A Fireside Chat With Ahmad Jamal
“ It [jazz] will be going on and on and on as long as there is a world as far as I am concerned. They will be singing ?Sophisticated Lady? long after these other fads are gone. ”
Is Ahmad Jamal a legend? Hello, are the Miller Lite chicks hot? Yes. Jamal is nothing if not humble about it all. Refreshing in a world dominated by 'show me the money'/'show me the camera' hams. But I guess it is because he is old school, the days when milk was a quarter, TV was black and white, and jazz was the music of the popular culture. And this is why I am so stunned we can make shoelaces that don't get untied, yet can't figure out how to build a time machine like HG Wells predicted or at least a flying DeLorean so I can go back to an era that put reason before insanity. For those of you who are unfamiliar with Jamal (and how could you not be when his version of 'Poinciana' is the definitive recording of that tune), Miles Davis adored Jamal's playing. In fact, in his no bullshit bio, Davis states it matter-of-factly how much he admired the man's piano. Ladies and gentleman, Mr. Ahmad Jamal, unedited and in his own words.
All About Jazz: Let's start from the beginning.
Ahmad Jamal: Music chose me. I didn't choose it. I was playing at three years old. When you are that young, you don't make choices. Choices are made for you. The instrument was in my mother's house. It was already there, so I passed by it one day and sat down. The rest is history.
FJ: What was your earliest band configuration?
AJ: I had several configurations. I had Chano Pozo with Dizzy Gillespie and I had Ray Crawford and Eddie Calhoun. I was using congas, bass, and piano and then I was using guitar, bass, and piano. That was the format for a long time, guitar, bass, and piano with the wonderful guitarist Ray Crawford, who was formerly a tenor saxophonist with Fletcher Henderson. He learned guitar when he was ill. He had lung problems and he learned guitar. He was quite an emulated guy he was. He used to play the conga effect on the front of his guitar. Everybody picked it up, Barney Kessel, Herb Ellis. Everybody started doing that. My format was usually bass, guitar, and then piano.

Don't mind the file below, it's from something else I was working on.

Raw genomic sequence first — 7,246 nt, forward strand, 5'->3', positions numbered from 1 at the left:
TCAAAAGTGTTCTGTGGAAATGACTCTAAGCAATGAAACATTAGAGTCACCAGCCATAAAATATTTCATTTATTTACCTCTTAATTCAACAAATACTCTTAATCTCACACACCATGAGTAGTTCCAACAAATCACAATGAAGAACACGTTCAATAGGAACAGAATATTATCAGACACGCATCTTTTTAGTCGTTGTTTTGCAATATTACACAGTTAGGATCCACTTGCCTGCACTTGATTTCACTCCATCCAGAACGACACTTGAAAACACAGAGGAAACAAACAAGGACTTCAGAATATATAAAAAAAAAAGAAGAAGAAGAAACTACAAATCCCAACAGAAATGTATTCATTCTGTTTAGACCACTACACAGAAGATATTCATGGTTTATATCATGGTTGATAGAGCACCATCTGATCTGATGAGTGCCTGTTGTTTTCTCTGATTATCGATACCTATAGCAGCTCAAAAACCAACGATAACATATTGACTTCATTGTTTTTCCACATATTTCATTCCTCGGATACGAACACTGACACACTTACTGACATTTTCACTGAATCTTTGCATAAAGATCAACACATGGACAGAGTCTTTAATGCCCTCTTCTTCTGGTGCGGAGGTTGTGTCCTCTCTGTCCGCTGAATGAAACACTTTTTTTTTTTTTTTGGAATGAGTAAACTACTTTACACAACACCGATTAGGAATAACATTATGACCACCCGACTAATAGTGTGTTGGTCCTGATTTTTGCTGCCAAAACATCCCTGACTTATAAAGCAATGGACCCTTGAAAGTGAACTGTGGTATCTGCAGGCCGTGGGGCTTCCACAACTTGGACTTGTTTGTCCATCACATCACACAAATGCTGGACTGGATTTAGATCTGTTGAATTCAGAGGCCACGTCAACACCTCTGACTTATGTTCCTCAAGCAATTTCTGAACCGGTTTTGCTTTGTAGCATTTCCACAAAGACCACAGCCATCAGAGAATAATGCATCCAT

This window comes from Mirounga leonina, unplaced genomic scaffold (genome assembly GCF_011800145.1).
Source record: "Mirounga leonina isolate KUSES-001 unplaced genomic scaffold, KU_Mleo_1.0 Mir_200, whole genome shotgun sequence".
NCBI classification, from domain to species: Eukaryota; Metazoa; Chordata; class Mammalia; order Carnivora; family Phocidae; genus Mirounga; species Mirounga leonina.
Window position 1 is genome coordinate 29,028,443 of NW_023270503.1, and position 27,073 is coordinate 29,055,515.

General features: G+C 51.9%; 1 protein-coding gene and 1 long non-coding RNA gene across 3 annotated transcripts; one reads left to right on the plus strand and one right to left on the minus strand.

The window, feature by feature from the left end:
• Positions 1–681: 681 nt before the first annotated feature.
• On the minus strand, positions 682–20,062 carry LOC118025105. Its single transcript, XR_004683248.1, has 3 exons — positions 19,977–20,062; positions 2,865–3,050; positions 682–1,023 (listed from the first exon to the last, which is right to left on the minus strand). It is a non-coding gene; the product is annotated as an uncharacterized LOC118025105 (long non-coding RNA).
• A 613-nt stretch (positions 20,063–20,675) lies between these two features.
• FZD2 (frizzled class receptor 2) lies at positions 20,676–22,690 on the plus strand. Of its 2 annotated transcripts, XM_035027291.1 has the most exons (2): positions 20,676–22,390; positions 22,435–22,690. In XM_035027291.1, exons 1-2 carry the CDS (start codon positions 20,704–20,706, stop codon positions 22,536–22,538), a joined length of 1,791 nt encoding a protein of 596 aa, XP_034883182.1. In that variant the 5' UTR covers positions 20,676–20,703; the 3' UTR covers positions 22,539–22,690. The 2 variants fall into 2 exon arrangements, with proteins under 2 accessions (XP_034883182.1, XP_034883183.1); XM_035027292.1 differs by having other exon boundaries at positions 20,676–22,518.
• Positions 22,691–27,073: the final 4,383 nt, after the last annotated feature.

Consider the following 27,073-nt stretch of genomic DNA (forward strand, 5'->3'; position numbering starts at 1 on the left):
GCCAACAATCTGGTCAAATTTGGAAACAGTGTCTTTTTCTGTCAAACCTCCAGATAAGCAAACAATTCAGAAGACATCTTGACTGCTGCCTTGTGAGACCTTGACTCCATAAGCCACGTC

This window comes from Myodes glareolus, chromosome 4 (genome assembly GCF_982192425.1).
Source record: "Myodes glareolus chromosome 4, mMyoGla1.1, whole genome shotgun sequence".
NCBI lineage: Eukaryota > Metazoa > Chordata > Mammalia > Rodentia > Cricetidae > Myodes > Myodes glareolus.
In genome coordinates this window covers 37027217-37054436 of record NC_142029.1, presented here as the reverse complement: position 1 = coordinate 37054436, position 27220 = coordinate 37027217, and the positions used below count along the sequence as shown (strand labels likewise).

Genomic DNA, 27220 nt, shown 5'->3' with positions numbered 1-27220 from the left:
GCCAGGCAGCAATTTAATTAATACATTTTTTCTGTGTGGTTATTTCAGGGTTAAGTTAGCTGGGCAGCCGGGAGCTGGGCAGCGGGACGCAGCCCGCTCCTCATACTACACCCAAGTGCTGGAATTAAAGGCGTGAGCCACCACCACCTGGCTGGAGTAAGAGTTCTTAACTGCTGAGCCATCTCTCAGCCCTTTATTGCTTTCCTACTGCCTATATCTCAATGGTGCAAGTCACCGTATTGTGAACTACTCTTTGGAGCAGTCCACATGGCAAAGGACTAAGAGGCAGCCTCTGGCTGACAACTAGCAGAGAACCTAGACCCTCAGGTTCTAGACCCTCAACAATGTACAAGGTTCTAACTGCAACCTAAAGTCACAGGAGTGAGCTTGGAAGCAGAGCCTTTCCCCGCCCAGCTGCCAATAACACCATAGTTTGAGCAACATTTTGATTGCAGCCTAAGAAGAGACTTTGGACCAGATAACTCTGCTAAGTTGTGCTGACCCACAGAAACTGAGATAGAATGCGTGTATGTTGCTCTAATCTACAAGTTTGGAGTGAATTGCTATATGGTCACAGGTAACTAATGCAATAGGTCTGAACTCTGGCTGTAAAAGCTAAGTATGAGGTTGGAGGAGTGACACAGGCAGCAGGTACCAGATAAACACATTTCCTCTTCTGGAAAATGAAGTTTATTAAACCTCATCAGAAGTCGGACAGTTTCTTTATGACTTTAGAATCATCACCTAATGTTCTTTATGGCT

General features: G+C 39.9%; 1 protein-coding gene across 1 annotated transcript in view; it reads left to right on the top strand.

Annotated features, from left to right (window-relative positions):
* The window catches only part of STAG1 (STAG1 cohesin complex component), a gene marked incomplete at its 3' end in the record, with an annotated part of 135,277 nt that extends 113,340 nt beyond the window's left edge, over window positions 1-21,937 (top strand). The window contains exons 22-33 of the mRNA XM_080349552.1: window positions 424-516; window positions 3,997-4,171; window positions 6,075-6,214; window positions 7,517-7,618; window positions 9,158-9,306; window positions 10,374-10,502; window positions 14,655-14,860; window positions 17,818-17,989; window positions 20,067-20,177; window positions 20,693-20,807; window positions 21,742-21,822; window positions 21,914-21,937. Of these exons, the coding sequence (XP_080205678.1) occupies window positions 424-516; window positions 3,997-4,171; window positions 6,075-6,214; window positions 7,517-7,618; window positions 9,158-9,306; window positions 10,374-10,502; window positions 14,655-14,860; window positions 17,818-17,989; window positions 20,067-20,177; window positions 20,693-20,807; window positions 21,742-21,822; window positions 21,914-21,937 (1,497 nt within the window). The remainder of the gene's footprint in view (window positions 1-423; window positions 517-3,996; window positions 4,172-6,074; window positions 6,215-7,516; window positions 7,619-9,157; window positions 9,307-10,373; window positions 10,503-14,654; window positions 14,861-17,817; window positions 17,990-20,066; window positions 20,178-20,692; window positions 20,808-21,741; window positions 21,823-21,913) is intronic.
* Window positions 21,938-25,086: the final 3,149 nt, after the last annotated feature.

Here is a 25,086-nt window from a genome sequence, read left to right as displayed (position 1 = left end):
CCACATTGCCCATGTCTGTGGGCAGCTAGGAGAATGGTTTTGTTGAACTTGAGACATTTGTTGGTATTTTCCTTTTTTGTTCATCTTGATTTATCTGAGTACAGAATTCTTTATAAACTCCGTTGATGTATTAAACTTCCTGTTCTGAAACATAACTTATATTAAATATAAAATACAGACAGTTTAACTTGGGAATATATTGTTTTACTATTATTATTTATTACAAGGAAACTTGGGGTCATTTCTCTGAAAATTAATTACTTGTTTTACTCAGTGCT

FJ: When did you move towards the more traditional, piano, bass, and drum trio?
AJ: Walter Perkins was with me for a very brief moment. People always ask me that, but I can't even remember. It was not a long period of time because I got Vernell Fournier shortly thereafter. Walter is a great drummer too, great drummer.
FJ: Miles Davis was admittedly a very strong proponent of your playing. Did Miles ever approach you to play in his band?
AJ: No, when you are in a leadership role like I was, like Cannonball was after he left Miles and Miles himself, there was an attempt to get the three of us together, but that didn't arrive at all. I was so busy with my group and trying to get it launched, I wasn't doing anything but playing the leadership role, which is what Miles was doing and what Cannonball was doing. There was an attempt to get the three of us together one time.
FJ: 'Poinciana' has become your 'My Way.'
AJ: That was not my composition. I had revived it. It was written by Bernier and Simon. It was not my composition. People think it is mine because I adopted it. I think I have the most popular version, the most successful cover that these writers had was my At the Pershing version.
FJ: At the Pershing made the Chess label.
AJ: We certainly established the jazz division. It started out with me, Chuck Berry, Bo Diddley, and Muddy Waters and that was it. They had a bunch of old masters by James Moody and some old masters of mine. The rest is history. Fifty-two million dollars later, he sold the company. There were four of us really that established that company, myself, Chuck Berry, Bo Diddley, and Muddy Waters.
FJ: You have taken as many trips across the Atlantic as any. Is the attitude overseas more reverent than here in the States?
AJ: It certainly was, Fred, for a period. That is why we had the departure of many, many, Sidney Bechet, for example. He went over there and never came back. He became a national treasure in Paris. Later on, Bud Powell, Dexter Gordon, and many, many others went over there, Ben Webster. Certainly, the appreciation, historically, is certainly monumental compared to our taking it for granted here. That is the story with the European scene. The fact is they follow this music historically and we don't. We don't teach our kids to do that and music can sooth the savage beast, but it can also raise the savage beast. That is what unfortunately we are doing here. The only art form to develop here besides American-Indian art is this thing called jazz or American classical music, which I like to refer to it as being. Certainly, there is a historic appreciation of this music over there.
FJ: Is jazz a dying art?